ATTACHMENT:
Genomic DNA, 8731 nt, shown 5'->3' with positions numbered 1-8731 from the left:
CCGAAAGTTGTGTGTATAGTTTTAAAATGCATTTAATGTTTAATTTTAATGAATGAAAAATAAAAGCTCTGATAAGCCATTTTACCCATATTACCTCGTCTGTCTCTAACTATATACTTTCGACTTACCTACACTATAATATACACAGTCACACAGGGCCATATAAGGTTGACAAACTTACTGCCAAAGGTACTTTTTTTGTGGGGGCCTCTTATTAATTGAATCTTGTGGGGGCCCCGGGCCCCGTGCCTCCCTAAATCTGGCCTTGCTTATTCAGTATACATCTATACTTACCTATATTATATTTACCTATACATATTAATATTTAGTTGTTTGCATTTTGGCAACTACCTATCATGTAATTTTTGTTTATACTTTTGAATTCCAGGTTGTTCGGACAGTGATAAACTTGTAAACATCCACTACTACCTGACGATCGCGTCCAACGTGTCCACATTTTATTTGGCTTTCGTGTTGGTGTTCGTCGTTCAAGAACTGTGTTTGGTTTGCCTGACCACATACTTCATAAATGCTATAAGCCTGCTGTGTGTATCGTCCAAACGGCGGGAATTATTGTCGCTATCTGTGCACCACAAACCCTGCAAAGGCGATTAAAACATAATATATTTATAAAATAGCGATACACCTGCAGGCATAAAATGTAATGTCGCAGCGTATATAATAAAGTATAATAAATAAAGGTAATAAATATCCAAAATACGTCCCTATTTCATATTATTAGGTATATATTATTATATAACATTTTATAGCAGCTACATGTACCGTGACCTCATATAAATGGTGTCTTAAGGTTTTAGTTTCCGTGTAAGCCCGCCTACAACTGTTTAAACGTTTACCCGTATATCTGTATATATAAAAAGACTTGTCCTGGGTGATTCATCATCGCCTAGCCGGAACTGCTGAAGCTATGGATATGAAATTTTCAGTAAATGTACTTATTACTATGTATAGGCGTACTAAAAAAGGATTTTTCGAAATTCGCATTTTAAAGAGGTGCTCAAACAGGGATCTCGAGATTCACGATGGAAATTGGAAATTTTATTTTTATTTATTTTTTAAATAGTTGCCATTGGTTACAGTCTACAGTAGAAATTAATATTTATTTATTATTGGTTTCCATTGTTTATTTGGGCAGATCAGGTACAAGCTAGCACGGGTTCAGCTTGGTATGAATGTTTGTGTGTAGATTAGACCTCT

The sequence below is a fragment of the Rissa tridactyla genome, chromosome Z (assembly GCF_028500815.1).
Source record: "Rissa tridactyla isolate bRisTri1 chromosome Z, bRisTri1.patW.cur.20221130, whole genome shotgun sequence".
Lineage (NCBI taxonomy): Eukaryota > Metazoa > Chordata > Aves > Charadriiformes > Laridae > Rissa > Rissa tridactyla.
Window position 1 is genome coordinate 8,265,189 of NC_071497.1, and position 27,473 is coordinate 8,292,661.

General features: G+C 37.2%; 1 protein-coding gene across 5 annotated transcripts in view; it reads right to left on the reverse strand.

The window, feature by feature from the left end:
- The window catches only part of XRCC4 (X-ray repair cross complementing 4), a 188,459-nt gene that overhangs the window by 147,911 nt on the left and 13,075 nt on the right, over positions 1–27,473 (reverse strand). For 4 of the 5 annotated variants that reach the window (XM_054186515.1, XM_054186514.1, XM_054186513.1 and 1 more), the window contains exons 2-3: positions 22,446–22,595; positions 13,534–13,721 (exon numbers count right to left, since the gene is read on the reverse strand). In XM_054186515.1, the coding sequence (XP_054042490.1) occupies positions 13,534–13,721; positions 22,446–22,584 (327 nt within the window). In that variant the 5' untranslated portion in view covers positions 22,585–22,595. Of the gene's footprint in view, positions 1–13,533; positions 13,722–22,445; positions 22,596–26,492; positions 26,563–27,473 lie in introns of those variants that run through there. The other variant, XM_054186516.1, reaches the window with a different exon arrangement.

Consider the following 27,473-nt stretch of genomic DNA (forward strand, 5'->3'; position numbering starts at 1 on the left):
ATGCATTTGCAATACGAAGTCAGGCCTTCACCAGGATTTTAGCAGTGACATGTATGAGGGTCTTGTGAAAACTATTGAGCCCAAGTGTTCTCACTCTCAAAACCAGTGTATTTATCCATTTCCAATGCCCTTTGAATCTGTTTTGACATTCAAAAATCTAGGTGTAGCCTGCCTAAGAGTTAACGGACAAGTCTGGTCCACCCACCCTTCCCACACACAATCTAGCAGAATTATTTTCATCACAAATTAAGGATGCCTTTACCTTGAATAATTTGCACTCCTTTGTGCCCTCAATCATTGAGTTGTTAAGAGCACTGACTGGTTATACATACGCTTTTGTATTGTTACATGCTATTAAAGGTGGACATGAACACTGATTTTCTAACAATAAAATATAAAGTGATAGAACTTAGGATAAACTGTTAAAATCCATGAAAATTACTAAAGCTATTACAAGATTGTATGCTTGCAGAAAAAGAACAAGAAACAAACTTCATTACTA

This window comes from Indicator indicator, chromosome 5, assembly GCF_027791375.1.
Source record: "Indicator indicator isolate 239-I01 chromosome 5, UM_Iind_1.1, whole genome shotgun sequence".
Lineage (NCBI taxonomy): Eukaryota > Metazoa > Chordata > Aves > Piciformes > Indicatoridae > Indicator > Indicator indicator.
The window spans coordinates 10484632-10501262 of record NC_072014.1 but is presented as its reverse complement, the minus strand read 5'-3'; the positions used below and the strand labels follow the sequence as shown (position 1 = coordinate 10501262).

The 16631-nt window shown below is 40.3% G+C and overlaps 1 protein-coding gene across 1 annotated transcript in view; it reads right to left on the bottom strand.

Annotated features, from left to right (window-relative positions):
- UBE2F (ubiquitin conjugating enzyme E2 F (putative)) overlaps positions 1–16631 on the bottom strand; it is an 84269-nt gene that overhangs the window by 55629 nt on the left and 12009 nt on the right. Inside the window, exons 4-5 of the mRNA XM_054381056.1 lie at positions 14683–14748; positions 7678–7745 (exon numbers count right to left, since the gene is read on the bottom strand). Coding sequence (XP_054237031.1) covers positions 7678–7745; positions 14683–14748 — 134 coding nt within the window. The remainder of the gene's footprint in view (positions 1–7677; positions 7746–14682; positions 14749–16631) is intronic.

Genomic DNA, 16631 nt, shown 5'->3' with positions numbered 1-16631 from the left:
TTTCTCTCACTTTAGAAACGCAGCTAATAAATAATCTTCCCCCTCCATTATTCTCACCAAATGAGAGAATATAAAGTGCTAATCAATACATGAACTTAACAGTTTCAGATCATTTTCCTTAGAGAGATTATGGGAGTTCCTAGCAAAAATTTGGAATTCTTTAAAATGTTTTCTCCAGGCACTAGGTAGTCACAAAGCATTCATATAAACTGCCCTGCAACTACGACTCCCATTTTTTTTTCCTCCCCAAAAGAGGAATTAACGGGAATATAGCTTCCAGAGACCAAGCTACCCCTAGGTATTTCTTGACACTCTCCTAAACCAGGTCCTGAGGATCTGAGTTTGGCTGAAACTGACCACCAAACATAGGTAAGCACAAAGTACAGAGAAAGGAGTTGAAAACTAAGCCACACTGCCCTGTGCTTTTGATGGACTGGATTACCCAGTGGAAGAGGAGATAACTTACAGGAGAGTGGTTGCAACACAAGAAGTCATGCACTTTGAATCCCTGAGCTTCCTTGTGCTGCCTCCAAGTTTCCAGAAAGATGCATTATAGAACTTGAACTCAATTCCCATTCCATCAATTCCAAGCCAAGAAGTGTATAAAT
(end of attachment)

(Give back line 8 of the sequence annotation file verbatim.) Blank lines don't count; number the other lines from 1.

The window, feature by feature from the left end: